“Evidently,” said Dunbar, resting his chin on the palms of his hands and his elbows upon the table.
“The office and warehouse staff of the ginger importing concern are innocent enough, as you know already. Kan-Suh Concessions was conducted merely as a blind, of course, but it enabled the Chinaman, Ho-Pin, to appear in Wharf-end Lane at all times of the day and night without exciting suspicion. He was supposed to be the manager, of course. The presence of the wharf is sufficient to explain how they managed to build the place without exciting suspicion. They probably had all the material landed there labeled as preserved ginger, and they would take it down below at night, long after the office and warehouse staff of Concessions had gone home. The workmen probably came and went by way of the river, also, commencing work after nightfall and going away before business commenced in the morning.”
“It beats me,” said Dunbar, reflectively, “how masons, plumbers, decorators, and all the other artisans necessary for a job of that description, could have been kept quiet.”
“Foreigners!” said Sowerby triumphantly. “I’ll undertake to say there wasn’t an Englishman on the job. The whole of the gang was probably imported from abroad somewhere, boarded and lodged during the day-time in the neighborhood of Limehouse, and watched by Mr. Ho-Pin or somebody else until the job was finished; then shipped back home again. It’s easily done if money is no object.”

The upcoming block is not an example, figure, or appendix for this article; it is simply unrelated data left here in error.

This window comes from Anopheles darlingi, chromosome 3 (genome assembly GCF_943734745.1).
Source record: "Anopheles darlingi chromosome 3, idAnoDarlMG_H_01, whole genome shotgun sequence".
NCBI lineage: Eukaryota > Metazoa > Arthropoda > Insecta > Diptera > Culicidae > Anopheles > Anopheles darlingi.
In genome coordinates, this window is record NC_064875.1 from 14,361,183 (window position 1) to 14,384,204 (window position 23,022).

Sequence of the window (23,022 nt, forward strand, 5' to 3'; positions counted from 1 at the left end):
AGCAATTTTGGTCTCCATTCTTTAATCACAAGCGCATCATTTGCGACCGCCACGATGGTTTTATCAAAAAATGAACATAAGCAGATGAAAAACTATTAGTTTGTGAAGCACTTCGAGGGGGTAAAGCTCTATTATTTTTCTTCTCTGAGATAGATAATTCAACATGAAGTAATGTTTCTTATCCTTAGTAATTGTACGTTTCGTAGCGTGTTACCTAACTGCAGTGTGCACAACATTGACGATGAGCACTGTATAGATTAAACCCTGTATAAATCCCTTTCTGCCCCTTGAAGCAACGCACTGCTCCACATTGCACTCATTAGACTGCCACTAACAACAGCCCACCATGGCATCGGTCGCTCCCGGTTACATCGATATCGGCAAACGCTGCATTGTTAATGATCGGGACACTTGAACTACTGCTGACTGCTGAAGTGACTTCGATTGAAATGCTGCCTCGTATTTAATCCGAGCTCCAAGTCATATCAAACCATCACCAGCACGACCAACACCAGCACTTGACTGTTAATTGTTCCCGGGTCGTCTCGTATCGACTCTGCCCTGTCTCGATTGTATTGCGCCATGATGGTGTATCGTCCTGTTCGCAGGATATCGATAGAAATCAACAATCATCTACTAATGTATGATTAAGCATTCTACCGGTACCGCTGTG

“That’s right enough,” agreed Dunbar; “I have no doubt you’ve hit upon the truth. But now that the place has been dismantled, what does it look like? I haven’t had time to come down myself, but I intend to do so before it’s closed up.”
“Well,” said Sowerby, turning over a page of his notebook, “it looks like a series of vaults, and the Rev. Mr. Firmingham, a local vicar whom I got to inspect it this morning, assures me, positively, that it’s a crypt.”
“A crypt!” exclaimed Dunbar, fixing his eyes upon his subordinate.
“A crypt—exactly. A firm dealing in grease occupied the warehouse before Kan-Suh Concessions rented it, and they never seem to have suspected that the place possessed any cellars. The actual owner of the property, Sir James Crozel, an ex-Lord Mayor, who is also ground landlord of the big works on the other side of the lane, had no more idea than the man in the moon that there were any cellars beneath the place. You see the vaults are below the present level of the Thames at high tide; that’s why nobody ever suspected their existence. Also, an examination of the bare walls—now stripped—shows that they were pretty well filled up to the top with ancient debris, to within a few years ago, at any rate.”
“You mean that our Chinese friends excavated them?”
“No doubt about it. They were every bit of twenty feet below the present street level, and, being right on the bank of the Thames, nobody would have thought of looking for them unless he knew they were there.”